Frontiers in physiology

TonEBP/NFAT5 regulates ACTBL2 expression in biomechanically activated vascular smooth muscle cells.

PMID 25520667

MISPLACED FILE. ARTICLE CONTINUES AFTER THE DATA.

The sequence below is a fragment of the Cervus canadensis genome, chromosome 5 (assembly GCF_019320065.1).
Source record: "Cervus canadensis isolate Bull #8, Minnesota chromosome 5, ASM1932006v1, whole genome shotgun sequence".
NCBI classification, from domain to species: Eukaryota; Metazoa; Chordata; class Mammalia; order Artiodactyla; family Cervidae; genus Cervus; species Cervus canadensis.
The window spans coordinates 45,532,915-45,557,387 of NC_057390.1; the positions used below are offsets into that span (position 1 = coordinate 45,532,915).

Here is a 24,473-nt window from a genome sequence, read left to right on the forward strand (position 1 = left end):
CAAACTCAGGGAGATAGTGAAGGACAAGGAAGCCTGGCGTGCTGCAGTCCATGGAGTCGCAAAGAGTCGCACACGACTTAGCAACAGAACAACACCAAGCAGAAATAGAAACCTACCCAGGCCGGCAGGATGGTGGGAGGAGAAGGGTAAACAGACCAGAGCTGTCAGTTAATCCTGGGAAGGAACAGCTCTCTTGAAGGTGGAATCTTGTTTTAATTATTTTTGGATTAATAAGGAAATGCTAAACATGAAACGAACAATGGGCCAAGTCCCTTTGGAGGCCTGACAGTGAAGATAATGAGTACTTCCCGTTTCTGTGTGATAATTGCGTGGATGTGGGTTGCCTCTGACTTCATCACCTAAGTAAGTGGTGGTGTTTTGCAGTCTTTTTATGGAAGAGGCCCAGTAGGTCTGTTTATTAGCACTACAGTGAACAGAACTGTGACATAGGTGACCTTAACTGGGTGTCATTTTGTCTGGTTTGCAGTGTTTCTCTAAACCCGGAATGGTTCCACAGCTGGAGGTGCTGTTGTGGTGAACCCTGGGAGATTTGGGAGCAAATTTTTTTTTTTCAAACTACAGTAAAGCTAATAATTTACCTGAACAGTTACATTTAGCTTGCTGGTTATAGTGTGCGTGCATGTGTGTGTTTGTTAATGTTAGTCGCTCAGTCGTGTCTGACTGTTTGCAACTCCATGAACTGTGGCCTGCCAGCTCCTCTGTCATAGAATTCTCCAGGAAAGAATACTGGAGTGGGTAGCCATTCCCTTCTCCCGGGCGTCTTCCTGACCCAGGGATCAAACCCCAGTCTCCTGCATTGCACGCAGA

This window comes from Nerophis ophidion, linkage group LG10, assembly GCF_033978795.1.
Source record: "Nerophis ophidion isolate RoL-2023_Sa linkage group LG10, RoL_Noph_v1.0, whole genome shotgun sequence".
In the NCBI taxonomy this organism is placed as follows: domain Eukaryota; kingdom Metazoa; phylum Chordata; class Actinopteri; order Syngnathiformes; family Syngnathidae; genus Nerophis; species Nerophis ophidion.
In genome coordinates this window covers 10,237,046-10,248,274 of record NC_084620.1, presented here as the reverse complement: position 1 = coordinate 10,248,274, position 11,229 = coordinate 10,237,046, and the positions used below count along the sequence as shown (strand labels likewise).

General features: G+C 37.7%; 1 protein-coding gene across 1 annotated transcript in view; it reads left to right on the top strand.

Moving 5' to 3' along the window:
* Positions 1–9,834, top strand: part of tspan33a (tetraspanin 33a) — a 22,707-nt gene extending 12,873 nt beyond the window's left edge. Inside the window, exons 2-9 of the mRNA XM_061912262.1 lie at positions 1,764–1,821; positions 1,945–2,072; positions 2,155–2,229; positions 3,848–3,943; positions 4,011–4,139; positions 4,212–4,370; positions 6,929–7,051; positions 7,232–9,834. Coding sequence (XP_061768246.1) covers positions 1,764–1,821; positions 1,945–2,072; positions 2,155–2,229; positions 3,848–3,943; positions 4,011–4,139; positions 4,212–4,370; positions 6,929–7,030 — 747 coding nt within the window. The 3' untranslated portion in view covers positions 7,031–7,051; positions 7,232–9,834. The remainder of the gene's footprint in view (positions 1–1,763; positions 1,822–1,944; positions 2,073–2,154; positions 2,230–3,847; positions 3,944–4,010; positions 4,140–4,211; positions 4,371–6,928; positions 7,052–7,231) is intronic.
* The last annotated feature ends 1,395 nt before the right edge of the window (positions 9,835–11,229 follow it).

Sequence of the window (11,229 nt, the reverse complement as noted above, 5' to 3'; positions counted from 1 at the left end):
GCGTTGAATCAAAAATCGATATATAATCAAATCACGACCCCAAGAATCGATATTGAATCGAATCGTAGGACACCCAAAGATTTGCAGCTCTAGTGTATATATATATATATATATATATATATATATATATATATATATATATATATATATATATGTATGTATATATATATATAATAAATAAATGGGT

Cytoskeletal reorganization and migration are critical responses which enable vascular smooth muscle cells (VSMCs) cells to evade, compensate, or adapt to alterations in biomechanical stress. An increase in wall stress or biomechanical stretch as it is elicited by arterial hypertension promotes their reorganization in the vessel wall which may lead to arterial stiffening and contractile dysfunction. This adaptive remodeling process is dependent on and driven by subtle phenotype changes including those controlling the cytoskeletal architecture and motility of VSMCs. Recently, it has been reported that the transcription factor nuclear factor of activated T-cells 5 (TonEBP/NFAT5) controls critical aspects of the VSMC phenotype and is activated by biomechanical stretch. We therefore hypothesized that NFAT5 controls the expression of gene products orchestrating cytoskeletal reorganization in stretch-stimulated VSMCs. Automated immunofluorescence and Western blot analyses revealed that biomechanical stretch enhances the expression and nuclear translocation of NFAT5 in VSMCs. Subsequent in silico analyses suggested that this transcription factor binds to the promotor region of ACTBL2 encoding kappa-actin which was shown to be abundantly expressed in VSMCs upon exposure to biomechanical stretch. Furthermore, ACTBL2 expression was inhibited in these cells upon siRNA-mediated knockdown of NFAT5. Kappa-actin appeared to be aligned with stress fibers under static culture conditions, dispersed in lamellipodia and supported VSMC migration as its knockdown diminishes lateral migration of these cells. In summary, our findings delineated biomechanical stretch as a determinant of NFAT5 expression and nuclear translocation controlling the expression of the cytoskeletal protein ACTBL2. This response may orchestrate the migratory activity of VSMCs and thus promote maladaptive rearrangement of the arterial vessel wall during hypertension.